The following terms are specific to this document:
ability of one entity to determine the identity of another entity.
authentication server: The
entity that verifies that a person or thing is who or what it claims to be
(typically using a cryptographic protocol) and issues a ticket or token
attesting to the validity of the claim. The total set of authentication
protocol security support providers (SSPs) that are typically available on a
Windows server release.
authenticator: The entity
requesting the authentication
of a peer.
code page: An ordered set
of characters of a specific script in which a numerical index (code-point
value) is associated with each character. Code pages are a means of providing
support for character sets (1) and keyboard layouts used in different
countries. Devices such as the display and keyboard can be configured to use a
specific code page and to switch from one code page (such as the United States)
to another (such as Portugal) at the user's request.
dictionary attack: A
technique for defeating an authentication mechanism by systematically searching
through a large number of possibilities to deduce shared secrets.
EAP: See Extensible Authentication
EAP method: An authentication mechanism
that integrates with the Extensible
Authentication Protocol (EAP); for example, EAP-TLS, Protected EAP v0
(PEAPv0), EAP-MSCHAPv2, and so on.
EAP peer: A network
access client that is requesting access to a network using EAP as the
EAP server: The backend authentication server;
typically a RADIUS (as specified in [RFC2865]) server.
EAP-CHAP: The Extensible
Authentication Protocol for the Microsoft Challenge Handshake Authentication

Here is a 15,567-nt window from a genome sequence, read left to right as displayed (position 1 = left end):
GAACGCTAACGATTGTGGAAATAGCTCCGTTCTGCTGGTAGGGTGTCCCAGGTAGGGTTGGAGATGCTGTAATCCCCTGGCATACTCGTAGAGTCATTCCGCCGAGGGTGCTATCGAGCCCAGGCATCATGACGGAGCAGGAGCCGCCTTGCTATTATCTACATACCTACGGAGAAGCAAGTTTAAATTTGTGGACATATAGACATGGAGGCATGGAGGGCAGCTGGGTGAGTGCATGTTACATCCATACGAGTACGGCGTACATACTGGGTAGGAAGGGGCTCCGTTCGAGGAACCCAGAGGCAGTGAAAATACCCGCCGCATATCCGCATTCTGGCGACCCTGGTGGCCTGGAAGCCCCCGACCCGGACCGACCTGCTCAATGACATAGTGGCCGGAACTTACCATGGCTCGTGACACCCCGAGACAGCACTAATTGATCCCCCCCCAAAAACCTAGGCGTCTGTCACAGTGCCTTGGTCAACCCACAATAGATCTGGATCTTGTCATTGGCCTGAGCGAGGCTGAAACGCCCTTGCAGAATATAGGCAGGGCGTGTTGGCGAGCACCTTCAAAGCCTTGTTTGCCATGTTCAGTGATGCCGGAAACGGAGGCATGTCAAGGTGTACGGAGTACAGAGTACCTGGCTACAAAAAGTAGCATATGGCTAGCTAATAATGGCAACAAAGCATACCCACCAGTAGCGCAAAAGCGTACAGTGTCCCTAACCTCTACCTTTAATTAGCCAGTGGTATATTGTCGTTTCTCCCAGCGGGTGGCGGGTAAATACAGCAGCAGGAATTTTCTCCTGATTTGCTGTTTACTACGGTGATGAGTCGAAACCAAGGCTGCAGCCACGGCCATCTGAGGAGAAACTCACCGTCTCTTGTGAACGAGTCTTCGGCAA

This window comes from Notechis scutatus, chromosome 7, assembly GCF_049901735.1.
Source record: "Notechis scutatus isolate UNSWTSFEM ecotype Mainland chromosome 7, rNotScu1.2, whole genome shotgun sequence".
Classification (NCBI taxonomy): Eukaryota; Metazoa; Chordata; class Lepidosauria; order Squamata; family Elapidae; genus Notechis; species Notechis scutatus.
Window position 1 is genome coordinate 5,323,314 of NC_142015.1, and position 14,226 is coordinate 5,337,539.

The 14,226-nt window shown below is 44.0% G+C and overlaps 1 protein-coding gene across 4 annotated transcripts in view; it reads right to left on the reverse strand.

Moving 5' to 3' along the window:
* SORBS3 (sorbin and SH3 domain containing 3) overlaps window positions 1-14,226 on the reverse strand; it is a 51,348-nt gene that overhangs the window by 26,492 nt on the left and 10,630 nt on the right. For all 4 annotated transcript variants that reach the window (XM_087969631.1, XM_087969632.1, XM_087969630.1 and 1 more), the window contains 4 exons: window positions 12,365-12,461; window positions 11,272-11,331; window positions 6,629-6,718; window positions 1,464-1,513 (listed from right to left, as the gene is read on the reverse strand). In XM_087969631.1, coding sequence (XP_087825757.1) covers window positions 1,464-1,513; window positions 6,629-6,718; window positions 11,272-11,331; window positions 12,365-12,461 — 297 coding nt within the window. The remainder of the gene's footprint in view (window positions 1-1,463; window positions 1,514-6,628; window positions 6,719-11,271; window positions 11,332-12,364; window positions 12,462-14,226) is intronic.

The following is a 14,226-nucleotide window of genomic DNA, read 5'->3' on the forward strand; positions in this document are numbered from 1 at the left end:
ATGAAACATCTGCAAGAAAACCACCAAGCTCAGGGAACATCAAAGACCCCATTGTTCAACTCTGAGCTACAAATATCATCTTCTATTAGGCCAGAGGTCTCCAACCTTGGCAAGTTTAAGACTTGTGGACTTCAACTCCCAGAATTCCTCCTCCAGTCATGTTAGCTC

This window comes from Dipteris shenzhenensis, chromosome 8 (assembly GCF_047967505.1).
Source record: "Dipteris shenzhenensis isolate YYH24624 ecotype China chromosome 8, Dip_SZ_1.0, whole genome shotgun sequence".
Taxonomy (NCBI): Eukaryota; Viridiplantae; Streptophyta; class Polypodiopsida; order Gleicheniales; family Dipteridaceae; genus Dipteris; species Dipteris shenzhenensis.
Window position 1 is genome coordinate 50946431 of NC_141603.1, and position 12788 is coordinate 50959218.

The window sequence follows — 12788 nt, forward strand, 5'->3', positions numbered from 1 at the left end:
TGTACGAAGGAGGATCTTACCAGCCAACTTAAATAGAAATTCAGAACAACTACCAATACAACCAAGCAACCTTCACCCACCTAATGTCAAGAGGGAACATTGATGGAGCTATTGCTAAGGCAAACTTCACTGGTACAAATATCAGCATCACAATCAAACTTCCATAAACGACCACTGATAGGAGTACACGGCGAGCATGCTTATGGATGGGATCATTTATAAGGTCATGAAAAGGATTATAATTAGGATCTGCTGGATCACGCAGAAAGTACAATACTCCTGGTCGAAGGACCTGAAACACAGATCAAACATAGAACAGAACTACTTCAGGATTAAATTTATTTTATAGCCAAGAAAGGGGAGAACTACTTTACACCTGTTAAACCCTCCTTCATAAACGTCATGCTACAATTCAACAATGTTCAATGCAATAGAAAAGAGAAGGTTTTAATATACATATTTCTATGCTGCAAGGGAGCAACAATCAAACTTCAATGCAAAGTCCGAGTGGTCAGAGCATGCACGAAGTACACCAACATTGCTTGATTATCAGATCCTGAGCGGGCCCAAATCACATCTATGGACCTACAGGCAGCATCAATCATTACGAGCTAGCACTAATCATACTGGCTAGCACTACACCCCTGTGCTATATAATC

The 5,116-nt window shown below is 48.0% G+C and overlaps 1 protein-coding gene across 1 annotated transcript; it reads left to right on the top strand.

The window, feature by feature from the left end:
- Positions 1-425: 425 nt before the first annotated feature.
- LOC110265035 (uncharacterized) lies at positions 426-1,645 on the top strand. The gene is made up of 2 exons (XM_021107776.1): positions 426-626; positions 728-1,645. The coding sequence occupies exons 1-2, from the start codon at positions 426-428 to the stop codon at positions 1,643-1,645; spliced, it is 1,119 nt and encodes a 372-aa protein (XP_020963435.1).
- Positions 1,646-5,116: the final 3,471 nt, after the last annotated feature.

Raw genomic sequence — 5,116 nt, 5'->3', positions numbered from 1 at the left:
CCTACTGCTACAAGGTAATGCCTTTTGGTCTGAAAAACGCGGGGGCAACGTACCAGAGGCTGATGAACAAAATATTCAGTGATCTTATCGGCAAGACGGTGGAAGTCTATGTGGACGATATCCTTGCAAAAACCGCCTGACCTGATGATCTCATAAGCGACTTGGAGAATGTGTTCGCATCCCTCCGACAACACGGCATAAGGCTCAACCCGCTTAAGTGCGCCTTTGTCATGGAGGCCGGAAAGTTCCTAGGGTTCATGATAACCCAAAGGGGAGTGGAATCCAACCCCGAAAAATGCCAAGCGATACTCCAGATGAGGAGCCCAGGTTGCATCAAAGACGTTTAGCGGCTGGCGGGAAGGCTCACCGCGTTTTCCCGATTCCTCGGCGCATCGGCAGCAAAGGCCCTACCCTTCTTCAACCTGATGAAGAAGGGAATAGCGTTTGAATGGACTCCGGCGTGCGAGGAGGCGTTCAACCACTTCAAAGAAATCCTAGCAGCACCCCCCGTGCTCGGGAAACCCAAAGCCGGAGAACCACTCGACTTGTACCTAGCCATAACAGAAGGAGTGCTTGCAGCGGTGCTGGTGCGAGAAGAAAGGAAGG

cryptography, the process of obscuring information to make it unreadable
without special knowledge.
Protocol (EAP): A framework for authentication that is used
to provide a pluggable model for adding authentication protocols
for use in network access authentication,
as specified in [RFC3748].
Group Policy: A mechanism
that allows the implementer to specify managed configurations for users and
computers in an Active Directory service environment.
master session key: A
temporary cryptographic key that is used to derive other cryptographic keys to
be used to encrypt and decrypt parts of a session-based protocol.
mutual authentication: A
mode in which each party verifies the identity of the other party, as described
in [RFC3748] section 7.2.1.
peer: The entity being
authenticated by the authenticator.
session: A collection of
multimedia senders and receivers and the data streams that flow between them. A
multimedia conference is an example of a multimedia session.
SHOULD, MUST, SHOULD NOT, MUST NOT: These terms (in all caps) are used as
defined in [RFC2119].
All statements of optional behavior use either MAY, SHOULD, or SHOULD NOT.